AIG: Hearings Present Evidence That Management Disguised Losses

From coverage of Congressional hearings in the New York Times (hat tip reader Tom):

[Former AIG CEO Martin} Sullivan also came under fire for reassuring shareholders about the health of the company last December, just days after its auditor, Pricewaterhouse Cooper, warned of him that AIG was displaying ”material weakness” in its huge exposure to potential losses from insuring mortgage-related securities….

Waxman unveiled documents showing AIG executives hid the full extent of the firm’s risky financial products from auditors, both outside and inside the firm, as losses mounted.

For instance, Federal regulators at the Office of Thrift Supervision warned in March that ”corporate oversight of AIG Financial Products … lack critical elements of independence.”

At the same time, Pricewaterhouse Cooper confidentially warned the company that the ”root cause” of its mounting problems was denying internal overseers in charge of limiting AIG’s exposure access to what was going on in its highly leveraged financial products branch.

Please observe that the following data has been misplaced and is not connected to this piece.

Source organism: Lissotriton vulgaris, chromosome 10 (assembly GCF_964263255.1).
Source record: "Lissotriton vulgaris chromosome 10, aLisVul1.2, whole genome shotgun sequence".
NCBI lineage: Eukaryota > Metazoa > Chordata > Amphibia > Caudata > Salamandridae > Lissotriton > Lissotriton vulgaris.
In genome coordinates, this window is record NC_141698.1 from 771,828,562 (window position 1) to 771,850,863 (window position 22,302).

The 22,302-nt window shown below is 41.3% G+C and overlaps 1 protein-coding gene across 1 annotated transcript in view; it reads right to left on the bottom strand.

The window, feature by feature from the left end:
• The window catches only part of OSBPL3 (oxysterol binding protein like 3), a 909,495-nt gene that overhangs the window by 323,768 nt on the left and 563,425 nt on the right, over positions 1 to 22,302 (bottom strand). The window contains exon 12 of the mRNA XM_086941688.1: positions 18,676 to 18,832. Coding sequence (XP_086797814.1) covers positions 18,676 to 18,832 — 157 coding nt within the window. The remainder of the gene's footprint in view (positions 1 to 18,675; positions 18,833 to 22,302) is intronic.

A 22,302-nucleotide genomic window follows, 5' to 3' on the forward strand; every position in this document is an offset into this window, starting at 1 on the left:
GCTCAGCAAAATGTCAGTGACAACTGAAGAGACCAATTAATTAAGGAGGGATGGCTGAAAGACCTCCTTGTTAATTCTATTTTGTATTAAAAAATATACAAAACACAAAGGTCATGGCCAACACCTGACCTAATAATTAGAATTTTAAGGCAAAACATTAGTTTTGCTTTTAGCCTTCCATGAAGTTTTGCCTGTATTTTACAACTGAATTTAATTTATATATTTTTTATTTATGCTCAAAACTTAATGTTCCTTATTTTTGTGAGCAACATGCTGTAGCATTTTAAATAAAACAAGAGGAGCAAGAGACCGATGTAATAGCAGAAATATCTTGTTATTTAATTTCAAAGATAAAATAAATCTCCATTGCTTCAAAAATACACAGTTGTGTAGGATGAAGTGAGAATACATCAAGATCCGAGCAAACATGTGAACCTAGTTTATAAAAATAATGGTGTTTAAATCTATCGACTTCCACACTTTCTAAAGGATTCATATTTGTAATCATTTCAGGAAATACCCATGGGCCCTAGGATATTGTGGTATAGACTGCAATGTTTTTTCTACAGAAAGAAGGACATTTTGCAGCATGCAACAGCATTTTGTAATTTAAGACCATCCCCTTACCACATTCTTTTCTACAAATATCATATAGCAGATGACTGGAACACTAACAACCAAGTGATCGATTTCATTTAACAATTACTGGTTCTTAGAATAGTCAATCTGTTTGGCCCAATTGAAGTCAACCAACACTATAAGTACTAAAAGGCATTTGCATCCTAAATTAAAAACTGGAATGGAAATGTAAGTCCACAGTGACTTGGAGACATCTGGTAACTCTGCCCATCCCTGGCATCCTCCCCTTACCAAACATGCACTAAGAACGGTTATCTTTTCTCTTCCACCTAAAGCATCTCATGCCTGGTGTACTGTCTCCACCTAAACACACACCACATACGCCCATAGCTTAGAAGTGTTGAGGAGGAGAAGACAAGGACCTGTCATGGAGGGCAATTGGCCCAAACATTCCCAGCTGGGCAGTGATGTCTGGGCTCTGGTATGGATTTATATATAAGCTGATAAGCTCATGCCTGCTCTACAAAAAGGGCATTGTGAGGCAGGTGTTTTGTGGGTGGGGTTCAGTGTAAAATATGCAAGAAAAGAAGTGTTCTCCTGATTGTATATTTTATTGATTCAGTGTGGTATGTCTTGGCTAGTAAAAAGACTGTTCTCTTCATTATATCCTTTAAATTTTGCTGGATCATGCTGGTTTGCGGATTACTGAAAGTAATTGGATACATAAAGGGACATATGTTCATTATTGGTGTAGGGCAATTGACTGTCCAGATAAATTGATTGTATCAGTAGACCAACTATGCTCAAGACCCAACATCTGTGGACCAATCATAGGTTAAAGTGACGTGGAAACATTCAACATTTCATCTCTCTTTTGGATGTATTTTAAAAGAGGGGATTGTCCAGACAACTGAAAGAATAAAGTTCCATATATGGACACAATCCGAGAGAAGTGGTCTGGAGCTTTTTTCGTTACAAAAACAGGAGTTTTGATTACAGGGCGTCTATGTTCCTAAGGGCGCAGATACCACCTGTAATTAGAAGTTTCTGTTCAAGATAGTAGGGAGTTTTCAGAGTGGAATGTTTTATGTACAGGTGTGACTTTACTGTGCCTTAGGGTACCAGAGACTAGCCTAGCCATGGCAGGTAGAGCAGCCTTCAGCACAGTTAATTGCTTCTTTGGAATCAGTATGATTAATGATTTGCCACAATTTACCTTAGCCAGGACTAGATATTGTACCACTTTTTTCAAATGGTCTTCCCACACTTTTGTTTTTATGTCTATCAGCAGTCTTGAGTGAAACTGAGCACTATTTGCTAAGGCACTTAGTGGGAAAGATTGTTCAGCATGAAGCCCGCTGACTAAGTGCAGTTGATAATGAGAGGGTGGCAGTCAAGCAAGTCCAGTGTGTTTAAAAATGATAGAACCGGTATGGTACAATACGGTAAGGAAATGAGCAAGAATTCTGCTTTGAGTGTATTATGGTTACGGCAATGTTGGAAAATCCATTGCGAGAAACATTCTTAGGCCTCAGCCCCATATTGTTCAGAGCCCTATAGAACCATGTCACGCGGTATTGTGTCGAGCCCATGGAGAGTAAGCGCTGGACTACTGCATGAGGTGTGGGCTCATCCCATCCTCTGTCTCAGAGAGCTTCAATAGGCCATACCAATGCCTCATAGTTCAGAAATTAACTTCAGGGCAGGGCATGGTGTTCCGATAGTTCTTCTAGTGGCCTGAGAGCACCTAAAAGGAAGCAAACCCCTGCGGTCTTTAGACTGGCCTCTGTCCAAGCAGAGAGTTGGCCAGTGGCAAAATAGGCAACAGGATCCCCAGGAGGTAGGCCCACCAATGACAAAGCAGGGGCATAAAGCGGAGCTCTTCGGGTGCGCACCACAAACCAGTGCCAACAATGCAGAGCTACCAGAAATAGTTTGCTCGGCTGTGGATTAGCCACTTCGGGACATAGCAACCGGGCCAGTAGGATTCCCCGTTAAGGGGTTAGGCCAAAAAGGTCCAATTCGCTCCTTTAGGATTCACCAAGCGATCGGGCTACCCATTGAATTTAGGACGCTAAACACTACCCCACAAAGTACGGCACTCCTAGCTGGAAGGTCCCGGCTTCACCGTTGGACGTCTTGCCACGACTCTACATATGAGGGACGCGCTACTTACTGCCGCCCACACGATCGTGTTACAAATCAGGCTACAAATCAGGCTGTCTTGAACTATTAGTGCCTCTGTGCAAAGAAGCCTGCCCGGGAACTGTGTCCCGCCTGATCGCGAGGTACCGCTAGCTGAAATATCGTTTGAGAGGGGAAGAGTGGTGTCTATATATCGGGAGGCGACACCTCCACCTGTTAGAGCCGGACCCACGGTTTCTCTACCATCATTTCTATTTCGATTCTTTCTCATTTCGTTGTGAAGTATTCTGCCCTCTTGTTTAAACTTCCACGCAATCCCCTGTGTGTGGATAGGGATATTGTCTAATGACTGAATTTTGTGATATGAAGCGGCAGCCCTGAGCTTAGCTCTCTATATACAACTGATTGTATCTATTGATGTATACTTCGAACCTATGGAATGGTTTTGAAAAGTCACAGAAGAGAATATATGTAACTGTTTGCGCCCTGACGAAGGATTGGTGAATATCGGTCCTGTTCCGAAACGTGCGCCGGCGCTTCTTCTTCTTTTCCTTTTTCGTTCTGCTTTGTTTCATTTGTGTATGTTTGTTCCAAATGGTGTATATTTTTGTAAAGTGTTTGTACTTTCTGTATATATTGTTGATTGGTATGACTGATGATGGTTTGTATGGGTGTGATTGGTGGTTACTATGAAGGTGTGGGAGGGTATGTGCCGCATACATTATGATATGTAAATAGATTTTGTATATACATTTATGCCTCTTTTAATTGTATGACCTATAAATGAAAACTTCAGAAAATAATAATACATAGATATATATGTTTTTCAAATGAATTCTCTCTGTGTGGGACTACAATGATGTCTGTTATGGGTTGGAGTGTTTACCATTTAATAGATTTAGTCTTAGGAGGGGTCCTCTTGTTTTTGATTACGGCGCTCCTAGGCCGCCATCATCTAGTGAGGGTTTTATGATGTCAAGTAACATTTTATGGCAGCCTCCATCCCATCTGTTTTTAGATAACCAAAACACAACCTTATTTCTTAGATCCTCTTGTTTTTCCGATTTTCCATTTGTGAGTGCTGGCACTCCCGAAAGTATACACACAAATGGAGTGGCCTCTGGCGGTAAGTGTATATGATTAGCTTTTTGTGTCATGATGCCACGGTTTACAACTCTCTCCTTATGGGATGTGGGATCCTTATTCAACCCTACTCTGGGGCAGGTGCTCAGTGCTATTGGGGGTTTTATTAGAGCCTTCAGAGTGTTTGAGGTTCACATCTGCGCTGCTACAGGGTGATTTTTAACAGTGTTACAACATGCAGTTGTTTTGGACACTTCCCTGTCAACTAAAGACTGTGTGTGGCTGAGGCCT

[House Oversight Committee Chairman Henry] Waxman also released testimony from former AIG auditor Joseph St. Denis, who resigned after being blocked from giving his input on how the firm estimated its liabilities.

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  1. Matt Dubuque

    And I recall Yves’ essential recent post about AIG demonstrating that they played a critical role in helping European banks evade capital requirements.

    To quote from the key AIG article she linked to:

    “But the AIG case shows the importance of another link across financial markets, namely massive regulatory arbitrage. The K-10 annex of AIG’s last annual report reveals that AIG had written coverage for over US$ 300 billion of credit insurance for European banks. The comment by AIG itself on these positions is: “…. for the purpose of providing them with regulatory capital relief rather than risk mitigation in exchange for a minimum guaranteed fee”. AIG thus helped to organise regulatory arbitrage on a gigantic scale. A formal default of AIG would have had a devastating impact on banks in Europe. This explains why AIG’s problems had sent shock waves through the share prices of European banks. For the time being the US Treasury has saved, inter alia, the European banking system, but given that AIG is to be liquidated European banks now have to scramble to find other ways of obtaining the ‘regulatory capital relief’ they appear to need urgently.”